Although the phenomenon of an involuntary surge of memories had already been mentioned by Aristotle, Voltaire, Diderot (21) and, more recently, by other neurologists such as Pitres (26), Sollier was the first to analyze this surge in such detail, in order to use it during specific therapy for his patients. He transformed Ribot's idea that "forgetting is the condition of memory" (27) into "the passage from the Conscious to the Unconscious" (p.58), with the reverse phenomenon during "re-experiencing"("reviviscence"): "A memory is an image(…) which reproduces a past impression. Re-experiencing is something more: it is not only the appearance of an image into the field of consciousness, but this appearance is so clear and is accompanied by such a precise and intense reproduction of the state of personality of the subject at the time of the initial impression, that this subject again believes they are going through the same events as before (p.29). For Sollier, autobiographical memories thus may often correspond to "re-experiencing anterior states of personality" (p.68-9): "the memory which is building up in me thus is not really formed by the impressions which come from it, but by all concomitant impressions. The main images of the object belong to that picture. They have the main place, but not the only one. Later, I will be able to retrieve them, as they are the sole perceptions which have been conscious; but in reality, a whole state of personality may surge". The items which coexist with the main image precisely allow for a distinction to be made from among memories of the same object: "This is the cenesthetic state, i.e. the state of personality which allows for the differentiation of memories which seem identical".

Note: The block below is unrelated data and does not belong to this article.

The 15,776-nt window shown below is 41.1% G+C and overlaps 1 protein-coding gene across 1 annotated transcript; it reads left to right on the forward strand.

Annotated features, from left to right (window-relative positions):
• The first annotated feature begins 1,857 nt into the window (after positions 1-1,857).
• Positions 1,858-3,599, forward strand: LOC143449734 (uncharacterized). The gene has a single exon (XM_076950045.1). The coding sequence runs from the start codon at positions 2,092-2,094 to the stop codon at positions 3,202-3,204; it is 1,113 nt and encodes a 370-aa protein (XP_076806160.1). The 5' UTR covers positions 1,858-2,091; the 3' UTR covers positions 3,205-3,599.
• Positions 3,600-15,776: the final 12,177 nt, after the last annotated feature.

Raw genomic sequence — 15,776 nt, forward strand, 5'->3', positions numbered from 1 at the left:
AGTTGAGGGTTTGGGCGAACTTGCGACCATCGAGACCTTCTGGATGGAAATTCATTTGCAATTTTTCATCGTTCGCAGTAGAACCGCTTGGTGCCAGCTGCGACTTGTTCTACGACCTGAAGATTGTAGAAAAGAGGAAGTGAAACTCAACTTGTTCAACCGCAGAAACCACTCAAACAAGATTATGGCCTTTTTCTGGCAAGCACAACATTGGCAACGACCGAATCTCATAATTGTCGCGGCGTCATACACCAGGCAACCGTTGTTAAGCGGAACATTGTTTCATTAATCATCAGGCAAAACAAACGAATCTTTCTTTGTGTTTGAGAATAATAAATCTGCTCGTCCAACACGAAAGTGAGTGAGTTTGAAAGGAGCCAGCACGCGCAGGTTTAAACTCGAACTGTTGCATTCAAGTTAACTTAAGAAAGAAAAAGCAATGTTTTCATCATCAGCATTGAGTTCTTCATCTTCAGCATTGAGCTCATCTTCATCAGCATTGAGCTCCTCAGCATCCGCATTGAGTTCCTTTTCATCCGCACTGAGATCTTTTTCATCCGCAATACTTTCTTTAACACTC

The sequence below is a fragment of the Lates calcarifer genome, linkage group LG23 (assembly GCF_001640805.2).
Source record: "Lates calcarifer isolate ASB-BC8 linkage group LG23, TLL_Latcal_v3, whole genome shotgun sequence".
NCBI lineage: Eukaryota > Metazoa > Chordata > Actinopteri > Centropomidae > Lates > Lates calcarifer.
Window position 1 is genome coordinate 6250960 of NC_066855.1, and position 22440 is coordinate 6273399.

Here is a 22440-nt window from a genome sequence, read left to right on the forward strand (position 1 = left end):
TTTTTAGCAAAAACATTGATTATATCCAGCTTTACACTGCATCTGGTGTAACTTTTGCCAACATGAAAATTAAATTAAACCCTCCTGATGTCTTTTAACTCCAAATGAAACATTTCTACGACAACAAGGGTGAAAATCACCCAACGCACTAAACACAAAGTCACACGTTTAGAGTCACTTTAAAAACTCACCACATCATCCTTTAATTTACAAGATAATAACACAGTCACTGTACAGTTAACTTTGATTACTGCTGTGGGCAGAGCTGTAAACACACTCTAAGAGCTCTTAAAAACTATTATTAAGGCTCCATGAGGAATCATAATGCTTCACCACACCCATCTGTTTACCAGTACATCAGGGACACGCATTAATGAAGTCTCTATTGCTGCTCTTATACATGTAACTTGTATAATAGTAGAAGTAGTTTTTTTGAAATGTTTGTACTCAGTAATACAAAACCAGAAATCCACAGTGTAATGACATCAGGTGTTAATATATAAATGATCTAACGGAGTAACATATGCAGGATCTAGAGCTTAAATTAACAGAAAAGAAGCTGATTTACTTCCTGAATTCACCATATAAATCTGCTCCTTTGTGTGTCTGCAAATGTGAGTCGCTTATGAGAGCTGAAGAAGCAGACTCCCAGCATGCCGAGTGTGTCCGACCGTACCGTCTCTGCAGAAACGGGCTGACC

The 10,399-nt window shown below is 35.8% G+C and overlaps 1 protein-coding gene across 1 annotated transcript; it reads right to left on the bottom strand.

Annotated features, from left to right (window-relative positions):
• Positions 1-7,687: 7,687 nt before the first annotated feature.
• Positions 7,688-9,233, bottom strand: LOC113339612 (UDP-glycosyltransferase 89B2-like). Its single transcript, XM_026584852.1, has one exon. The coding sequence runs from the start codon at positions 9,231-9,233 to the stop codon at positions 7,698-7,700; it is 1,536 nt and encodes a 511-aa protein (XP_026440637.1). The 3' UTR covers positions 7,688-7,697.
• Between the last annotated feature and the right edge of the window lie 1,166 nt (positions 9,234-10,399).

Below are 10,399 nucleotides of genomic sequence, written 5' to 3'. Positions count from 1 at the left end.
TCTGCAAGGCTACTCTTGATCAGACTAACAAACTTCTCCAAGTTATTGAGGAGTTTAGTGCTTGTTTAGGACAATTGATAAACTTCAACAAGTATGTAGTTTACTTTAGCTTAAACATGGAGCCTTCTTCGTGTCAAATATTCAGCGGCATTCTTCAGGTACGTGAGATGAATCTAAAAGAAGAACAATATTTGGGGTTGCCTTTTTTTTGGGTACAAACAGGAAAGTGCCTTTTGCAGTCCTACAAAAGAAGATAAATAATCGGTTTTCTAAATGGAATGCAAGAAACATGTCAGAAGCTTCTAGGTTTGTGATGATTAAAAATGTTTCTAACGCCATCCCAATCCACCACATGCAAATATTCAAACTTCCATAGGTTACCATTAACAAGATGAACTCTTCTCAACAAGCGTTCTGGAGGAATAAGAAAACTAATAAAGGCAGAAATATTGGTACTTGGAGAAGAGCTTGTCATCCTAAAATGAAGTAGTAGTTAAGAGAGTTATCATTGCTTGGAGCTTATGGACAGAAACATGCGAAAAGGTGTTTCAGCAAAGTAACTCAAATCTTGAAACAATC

Sollier linked involuntary memory with affective and emotional factors: "I am feeling a violent emotion during an accident which I have witnessed, and this emotional state triggers in me the revival of memories of facts which bear no relationship to the actual accident, but have determined in me a similar emotional state" (p.113). Besides emotional triggers, Sollier also underscores the role of less conspicuous factors which may lead to involuntary retrieval of memories, and he called this phenomenon "association", a topic about which he would subsequently write an entire book (28). In parallel, he emphasizes the poor efficiency of the voluntary retrieval for life events: "Our will really plays a trivial role in the evocation of memories, and it is an illusion to believe that it is under the influence of free and voluntary efforts that this evocation takes place" (p.115).
paul sollier
Fig 4. Sollier's clinique "sanatorium" in Boulogne-Billancourt which had been transformed into
the Ambroisé Paré hospital after the retirement of Sollier and destroyed by allied bombing 1942 march 5.
Proust's treatment by Sollier